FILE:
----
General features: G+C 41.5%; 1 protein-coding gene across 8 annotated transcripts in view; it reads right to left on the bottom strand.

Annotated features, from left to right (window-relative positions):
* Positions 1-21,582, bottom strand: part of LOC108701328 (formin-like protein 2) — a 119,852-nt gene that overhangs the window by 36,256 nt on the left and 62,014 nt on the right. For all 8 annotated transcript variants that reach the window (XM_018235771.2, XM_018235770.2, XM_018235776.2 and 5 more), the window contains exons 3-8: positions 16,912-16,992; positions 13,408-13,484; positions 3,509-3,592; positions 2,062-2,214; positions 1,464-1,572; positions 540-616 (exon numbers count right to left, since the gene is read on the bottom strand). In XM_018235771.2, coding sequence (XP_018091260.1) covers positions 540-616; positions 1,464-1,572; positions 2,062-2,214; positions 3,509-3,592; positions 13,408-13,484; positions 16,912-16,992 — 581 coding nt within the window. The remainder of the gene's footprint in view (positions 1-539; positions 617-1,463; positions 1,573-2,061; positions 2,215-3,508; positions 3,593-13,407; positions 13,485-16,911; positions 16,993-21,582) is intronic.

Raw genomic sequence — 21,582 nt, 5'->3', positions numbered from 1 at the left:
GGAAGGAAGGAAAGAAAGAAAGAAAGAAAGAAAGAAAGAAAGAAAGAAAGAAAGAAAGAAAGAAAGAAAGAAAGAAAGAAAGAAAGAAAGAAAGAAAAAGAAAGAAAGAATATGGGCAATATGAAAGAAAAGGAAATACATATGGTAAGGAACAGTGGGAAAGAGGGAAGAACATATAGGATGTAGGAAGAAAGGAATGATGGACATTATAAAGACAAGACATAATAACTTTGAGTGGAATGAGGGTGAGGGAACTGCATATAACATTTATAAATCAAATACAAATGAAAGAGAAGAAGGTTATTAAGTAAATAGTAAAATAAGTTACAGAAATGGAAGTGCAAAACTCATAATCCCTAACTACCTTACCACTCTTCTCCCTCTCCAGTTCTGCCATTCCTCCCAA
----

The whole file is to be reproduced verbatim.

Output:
General features: G+C 41.5%; 1 protein-coding gene across 8 annotated transcripts in view; it reads right to left on the bottom strand.

Annotated features, from left to right (window-relative positions):
* Positions 1-21,582, bottom strand: part of LOC108701328 (formin-like protein 2) — a 119,852-nt gene that overhangs the window by 36,256 nt on the left and 62,014 nt on the right. For all 8 annotated transcript variants that reach the window (XM_018235771.2, XM_018235770.2, XM_018235776.2 and 5 more), the window contains exons 3-8: positions 16,912-16,992; positions 13,408-13,484; positions 3,509-3,592; positions 2,062-2,214; positions 1,464-1,572; positions 540-616 (exon numbers count right to left, since the gene is read on the bottom strand). In XM_018235771.2, coding sequence (XP_018091260.1) covers positions 540-616; positions 1,464-1,572; positions 2,062-2,214; positions 3,509-3,592; positions 13,408-13,484; positions 16,912-16,992 — 581 coding nt within the window. The remainder of the gene's footprint in view (positions 1-539; positions 617-1,463; positions 1,573-2,061; positions 2,215-3,508; positions 3,593-13,407; positions 13,485-16,911; positions 16,993-21,582) is intronic.

Raw genomic sequence — 21,582 nt, 5'->3', positions numbered from 1 at the left:
GGAAGGAAGGAAAGAAAGAAAGAAAGAAAGAAAGAAAGAAAGAAAGAAAGAAAGAAAGAAAGAAAGAAAGAAAGAAAGAAAGAAAGAAAGAAAGAAAAAGAAAGAAAGAATATGGGCAATATGAAAGAAAAGGAAATACATATGGTAAGGAACAGTGGGAAAGAGGGAAGAACATATAGGATGTAGGAAGAAAGGAATGATGGACATTATAAAGACAAGACATAATAACTTTGAGTGGAATGAGGGTGAGGGAACTGCATATAACATTTATAAATCAAATACAAATGAAAGAGAAGAAGGTTATTAAGTAAATAGTAAAATAAGTTACAGAAATGGAAGTGCAAAACTCATAATCCCTAACTACCTTACCACTCTTCTCCCTCTCCAGTTCTGCCATTCCTCCCAA